[gov3009-l] Applied Stats Tomorrow: Teppei Yamamoto
wise at fas.harvard.edu
Tue Oct 22 16:48:36 EDT 2013
Dear All --
Our speaker tomorrow at Applied Stats<http://projects.iq.harvard.edu/applied_stats> will be Teppei Yamamoto from MIT PoliSci. Professor Yamamoto's talk is titled "Identification and Estimation of Causal Mediation Effects with Treatment Noncompliance." As per usual, the talk will be held in CIGS K354<http://map.harvard.edu/?bld=04471&level=9> at 12 noon and lunch will be served. The abstract for Professor Yamamoto's talk can be found below and you can download the associated article from our website at: http://projects.iq.harvard.edu/applied_stats/event/teppei-yamamoto-mit.
Treatment noncompliance is a common problem in program evaluation. The problem is particularly severe when the analyst is interested in causal mediation effects. This is because, somewhat counterintuitively, the mediated portion of an intention-to-treat (ITT) effect cannot be nonparametrically identified even when treatment assignment is randomized and the ignorability of the observed mediator is assumed. This paper shows that, once the standard instrumental variables assumptions are made, the mediated ITT effects and the local average causal mediation effects (LACME) for compliers can in fact be identified under a local sequential ignorability assumption. The commonly-used naïve estimators for the mediated ITT effect and LACME are shown to be biased in unknown directions. The proposed estimators are illustrated via a simulation study and applied to data from a job training experiment. The proposed method, implemented in an open-source R package, enables researchers to investigate causal mechanisms by which the treatment affects the outcome of interest even when treatment noncompliance exists.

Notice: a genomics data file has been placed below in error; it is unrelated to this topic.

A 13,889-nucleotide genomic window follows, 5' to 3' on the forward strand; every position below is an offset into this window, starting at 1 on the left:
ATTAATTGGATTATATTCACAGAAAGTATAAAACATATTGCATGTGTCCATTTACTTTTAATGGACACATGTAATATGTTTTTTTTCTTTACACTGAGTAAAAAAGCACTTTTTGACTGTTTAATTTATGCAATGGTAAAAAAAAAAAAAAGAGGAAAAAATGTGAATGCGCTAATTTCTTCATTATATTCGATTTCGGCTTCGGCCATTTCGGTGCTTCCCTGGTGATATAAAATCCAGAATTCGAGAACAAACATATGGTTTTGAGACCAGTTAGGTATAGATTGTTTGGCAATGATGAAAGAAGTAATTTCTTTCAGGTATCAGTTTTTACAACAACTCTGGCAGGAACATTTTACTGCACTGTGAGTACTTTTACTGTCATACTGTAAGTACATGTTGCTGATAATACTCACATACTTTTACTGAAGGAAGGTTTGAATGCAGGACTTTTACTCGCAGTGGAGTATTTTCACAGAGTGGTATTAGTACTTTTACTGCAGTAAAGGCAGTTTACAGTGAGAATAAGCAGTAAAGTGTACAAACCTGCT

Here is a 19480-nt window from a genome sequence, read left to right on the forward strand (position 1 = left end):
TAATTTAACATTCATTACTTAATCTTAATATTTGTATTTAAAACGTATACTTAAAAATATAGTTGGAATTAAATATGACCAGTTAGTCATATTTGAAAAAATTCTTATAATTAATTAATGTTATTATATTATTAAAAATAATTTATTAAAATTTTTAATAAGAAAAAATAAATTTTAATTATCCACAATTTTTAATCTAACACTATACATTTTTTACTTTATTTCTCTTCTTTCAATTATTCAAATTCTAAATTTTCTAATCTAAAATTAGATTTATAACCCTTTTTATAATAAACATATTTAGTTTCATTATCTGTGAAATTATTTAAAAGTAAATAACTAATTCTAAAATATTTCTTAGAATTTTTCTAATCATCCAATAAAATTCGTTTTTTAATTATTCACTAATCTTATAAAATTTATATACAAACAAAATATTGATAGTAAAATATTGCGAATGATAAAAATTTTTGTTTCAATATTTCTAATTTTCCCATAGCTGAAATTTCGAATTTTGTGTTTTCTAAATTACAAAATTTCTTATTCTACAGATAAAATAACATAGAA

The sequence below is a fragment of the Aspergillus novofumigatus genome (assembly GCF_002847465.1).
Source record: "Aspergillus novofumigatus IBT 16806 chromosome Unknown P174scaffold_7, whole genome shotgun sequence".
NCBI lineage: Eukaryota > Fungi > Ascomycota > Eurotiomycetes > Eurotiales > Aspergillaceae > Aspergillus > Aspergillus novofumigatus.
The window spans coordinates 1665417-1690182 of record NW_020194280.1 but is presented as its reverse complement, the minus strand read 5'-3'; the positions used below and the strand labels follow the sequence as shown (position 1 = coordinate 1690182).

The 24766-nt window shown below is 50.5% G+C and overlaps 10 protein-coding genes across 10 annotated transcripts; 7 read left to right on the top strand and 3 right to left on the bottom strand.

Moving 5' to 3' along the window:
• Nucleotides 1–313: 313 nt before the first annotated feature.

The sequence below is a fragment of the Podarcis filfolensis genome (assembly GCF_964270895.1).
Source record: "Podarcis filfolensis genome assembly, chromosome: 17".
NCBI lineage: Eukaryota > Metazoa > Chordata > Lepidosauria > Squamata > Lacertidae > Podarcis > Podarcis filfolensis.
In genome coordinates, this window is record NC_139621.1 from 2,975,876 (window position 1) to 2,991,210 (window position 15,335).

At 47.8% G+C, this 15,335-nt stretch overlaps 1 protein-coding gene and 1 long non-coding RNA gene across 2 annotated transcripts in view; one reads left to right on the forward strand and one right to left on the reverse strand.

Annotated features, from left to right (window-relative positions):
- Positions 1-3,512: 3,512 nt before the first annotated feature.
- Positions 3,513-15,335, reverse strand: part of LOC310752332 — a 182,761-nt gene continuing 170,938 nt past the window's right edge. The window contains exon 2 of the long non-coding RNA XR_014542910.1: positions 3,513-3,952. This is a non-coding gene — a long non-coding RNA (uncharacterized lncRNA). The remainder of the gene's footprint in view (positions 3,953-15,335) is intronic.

Harvard Department of Government
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